Nuts and bolts of the Bar

Have you ever found yourself googling ‘classy Harry Potter wand display?’ Well then you my friend would have found yourself sorely disappointed. Until now. Not surprisingly anything I found that included any form of wand display was tacky and dopey, as one might imagine it to be.

I’m not sure exactly how I came up with the idea, but I found myself toodling around on Etsy for some type simple metal do-hickey that could hold wands. I stumbled across cribbage pegs. I was able to find some that were meant as replacements so we could buy 12 all one color. We went with black to fit in with the other black accents. It was as simple as drilling a pilot hole the size of the narrow end. Then we used a rubber mallet (just kidding the kids broke it like everything else we own. We used a hammer with a piece of cardboard to protect it) to pound it in. Because it is tapered we ended up with a real nice snug fit.

2 or 3 Cribbage Board Replacement Pegs

This is the listing for the .0001% of the population that is encountering the same problem: https://www.etsy.com/listing/532250212/2-or-3-cribbage-board-replacement-pegs?ref=shop_home_active_51

Here is one of the 5 wands up:

img_20171214_175654710.jpgThe other end of the cribbage peg was basically made for wands with it’s little indent for balancing, with of course the caveat that Harry’s wand is a bit on the bulky side and we ended up using a little double sided tape to help secure.

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When looking at this set up you might be wondering: Does it make me nervous that we have another soffit that is empty and in such close proximity to the wands? Well of course it does. The last thing you want to do is have any visual cues that could even potentially imply there is room for more wands. Brett, once an avid Ebay scourager, quit cold turkey and it does concern me to tempt him like this. A whole space that seems to be calling out for more wands. Nerve-wracking indeed.

So of course beyond the essentials of wand hanging there was also shelves to be hung to hold practical things like drinkware. The whole vibe of the bar was kind of a cool, industrial, light wood tones, masculine with a touch of pretty. We found these pretty sweet iron shelf brackets. They had an industrial matte black look that we were going for.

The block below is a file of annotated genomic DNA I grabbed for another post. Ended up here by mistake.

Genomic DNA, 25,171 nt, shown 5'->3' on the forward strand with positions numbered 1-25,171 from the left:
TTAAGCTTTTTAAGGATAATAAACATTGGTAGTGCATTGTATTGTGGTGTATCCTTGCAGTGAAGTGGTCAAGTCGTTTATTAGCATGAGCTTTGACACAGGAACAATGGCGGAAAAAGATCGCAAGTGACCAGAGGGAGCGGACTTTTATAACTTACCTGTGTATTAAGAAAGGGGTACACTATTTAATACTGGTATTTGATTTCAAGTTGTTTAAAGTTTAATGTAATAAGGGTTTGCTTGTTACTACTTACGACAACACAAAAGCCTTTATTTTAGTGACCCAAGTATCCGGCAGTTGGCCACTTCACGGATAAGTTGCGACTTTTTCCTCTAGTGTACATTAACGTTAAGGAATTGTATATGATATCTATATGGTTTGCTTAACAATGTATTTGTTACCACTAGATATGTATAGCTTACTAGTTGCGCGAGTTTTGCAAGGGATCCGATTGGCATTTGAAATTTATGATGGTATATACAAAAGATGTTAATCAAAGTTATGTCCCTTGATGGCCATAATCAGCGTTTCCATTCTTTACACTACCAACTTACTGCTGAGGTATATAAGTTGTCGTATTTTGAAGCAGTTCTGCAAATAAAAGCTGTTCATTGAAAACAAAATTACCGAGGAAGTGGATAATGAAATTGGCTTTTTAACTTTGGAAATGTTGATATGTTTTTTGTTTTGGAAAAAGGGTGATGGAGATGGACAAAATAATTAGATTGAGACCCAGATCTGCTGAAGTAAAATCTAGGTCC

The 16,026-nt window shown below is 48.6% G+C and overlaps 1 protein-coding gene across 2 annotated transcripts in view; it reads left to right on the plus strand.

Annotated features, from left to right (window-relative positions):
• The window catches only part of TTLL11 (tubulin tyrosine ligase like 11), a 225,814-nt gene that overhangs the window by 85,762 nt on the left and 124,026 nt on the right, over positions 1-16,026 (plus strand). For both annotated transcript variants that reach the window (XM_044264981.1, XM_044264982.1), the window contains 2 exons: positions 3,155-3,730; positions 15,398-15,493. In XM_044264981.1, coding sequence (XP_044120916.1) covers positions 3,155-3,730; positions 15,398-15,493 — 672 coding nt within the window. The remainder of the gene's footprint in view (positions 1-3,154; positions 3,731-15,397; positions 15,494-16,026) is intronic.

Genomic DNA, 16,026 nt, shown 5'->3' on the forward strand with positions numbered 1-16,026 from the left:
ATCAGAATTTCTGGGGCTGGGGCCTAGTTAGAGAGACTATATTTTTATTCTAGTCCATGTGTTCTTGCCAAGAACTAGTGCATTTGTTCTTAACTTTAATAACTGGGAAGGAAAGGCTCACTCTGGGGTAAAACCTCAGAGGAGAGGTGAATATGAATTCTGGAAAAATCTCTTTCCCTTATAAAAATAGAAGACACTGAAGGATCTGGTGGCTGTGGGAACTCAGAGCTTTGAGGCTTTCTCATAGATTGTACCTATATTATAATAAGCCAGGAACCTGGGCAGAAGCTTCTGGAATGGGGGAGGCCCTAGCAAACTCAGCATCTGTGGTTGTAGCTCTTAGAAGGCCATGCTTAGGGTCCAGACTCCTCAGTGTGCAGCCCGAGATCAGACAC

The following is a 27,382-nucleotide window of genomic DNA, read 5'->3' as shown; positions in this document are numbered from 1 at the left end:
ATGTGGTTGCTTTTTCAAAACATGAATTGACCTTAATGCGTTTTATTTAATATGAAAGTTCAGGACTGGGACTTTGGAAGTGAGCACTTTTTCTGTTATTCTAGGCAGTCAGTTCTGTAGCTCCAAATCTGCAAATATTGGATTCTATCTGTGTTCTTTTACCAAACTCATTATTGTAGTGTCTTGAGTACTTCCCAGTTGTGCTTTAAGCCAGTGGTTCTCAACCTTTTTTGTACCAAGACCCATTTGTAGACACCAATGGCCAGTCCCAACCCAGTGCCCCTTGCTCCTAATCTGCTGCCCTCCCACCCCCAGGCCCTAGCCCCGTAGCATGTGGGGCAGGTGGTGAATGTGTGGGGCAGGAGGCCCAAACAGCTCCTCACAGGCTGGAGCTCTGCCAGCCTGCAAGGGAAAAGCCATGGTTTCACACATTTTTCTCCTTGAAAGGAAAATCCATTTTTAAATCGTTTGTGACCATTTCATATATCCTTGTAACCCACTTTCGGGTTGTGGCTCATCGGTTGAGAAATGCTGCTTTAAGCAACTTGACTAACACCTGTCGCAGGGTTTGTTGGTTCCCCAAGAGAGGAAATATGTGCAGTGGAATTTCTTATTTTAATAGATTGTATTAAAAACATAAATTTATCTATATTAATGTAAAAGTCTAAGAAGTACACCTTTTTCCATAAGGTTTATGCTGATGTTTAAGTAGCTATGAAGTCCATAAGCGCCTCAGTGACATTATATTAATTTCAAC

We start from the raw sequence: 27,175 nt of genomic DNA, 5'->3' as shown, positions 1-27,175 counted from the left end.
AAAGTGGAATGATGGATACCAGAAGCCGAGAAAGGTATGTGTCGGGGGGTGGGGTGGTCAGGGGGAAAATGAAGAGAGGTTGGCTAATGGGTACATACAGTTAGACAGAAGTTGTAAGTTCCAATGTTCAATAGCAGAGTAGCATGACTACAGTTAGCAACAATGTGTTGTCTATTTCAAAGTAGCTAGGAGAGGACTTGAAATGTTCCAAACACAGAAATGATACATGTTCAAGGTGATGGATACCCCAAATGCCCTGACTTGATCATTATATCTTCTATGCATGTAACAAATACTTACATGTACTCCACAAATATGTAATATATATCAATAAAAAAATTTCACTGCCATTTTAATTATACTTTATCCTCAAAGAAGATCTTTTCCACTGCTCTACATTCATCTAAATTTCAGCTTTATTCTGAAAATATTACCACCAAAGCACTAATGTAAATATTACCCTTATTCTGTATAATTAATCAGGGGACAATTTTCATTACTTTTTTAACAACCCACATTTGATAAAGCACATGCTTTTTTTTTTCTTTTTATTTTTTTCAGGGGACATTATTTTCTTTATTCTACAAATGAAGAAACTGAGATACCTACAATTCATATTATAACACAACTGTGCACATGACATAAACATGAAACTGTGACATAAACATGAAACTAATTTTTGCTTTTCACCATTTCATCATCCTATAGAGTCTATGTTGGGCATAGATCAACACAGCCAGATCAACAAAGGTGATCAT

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This is the listing for these which might be something normal people could be looking for: https://www.etsy.com/listing/254748108/iron-shelf-bracket-open-shelving?ref=listing-shop-header-1

Funny story about putting them up. In the world of home projects putting up a shelf is not up there on the super challenging scale. For reference it is a task my dad would take on. (He’s the one who taught me close enough and is not particularly handy, if you are wondering, yes, of course I take after him in this respect). So of course I wanted the shelves in a spot that didn’t hit all studs. Simple enough. We decided to use drywall anchors. If you are unfamiliar, basically you make an unnervingly large hole and shoved some sort of anchor through. We didn’t use those plastic little ones. We went for the metal-holds-something-like-100-pounds anchors. When you put the actual screw in it, somehow it springs out and anchors behind the drywall. Well for whatever reason that wasn’t shaking out for us. So what did we decide to do? We went around back, sawed a small section out of the drywall behind and then sawed a larger section. And then one person held the metal anchor from the back while the other person screwed the screw in from the bar side.

Sweet right? Now to be fair, behind the bar is mostly unfinished space. And we have a storage rack for bins covering the spot. But if you want to get down to it, did we saw through one wall to put shelves in on another? Yes, yes we did. Nothing like keeping yourself in business by always making more projects with each one you finish!

We used just simple pine boards for the shelf. Here’s a lesson for those new to any kind of DIY. Common board while cheaper is also much crappier. Spring for the pine, it’s usually less warped and only slightly more expensive. Watch out for anything that says linear foot. The pretty hard woods have a cost per linear foot you buy. How do we know this? We have some lovely expensive little maple book ledges in the kids’ rooms. When we got them cut at Home Depot the guy was trying to help us out and said “you know it’s by the foot right?” Instead of asking any questions we thought to ourselves ‘of course we measure stuff by the foot moron.’ But, like any two people winging it, we played it totally cool at checkout when we found out just how pricey our little boards were.

On the shelves we like to store our classy wine glasses and other drink ware. You’ll notice no shot glasses. As a kid Brett collected shot glasses wherever he traveled with his family. Which was among the reasons my mother was once terrified at the prospect of me dating him. A 14 year old dabbling in the slippery slope of shot glass collecting was clearly trouble. Spoiler alert: he turned put to be quite the catch who enjoys a drink in moderation and gifted his once impressive collection of shot glasses to a friend.

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Since putting the shelves up I can’t exactly say we have really used any of the glassware, because it turns out we aren’t all that classy and mostly drink whatever in whatever it came in. With the except of wine, that might be overkill to drink from the bottle.

Stayed tuned to see the whole kit and kaboodle complete! I’ve got two simple projects I need to do before it’s ready for it’s big reveal!

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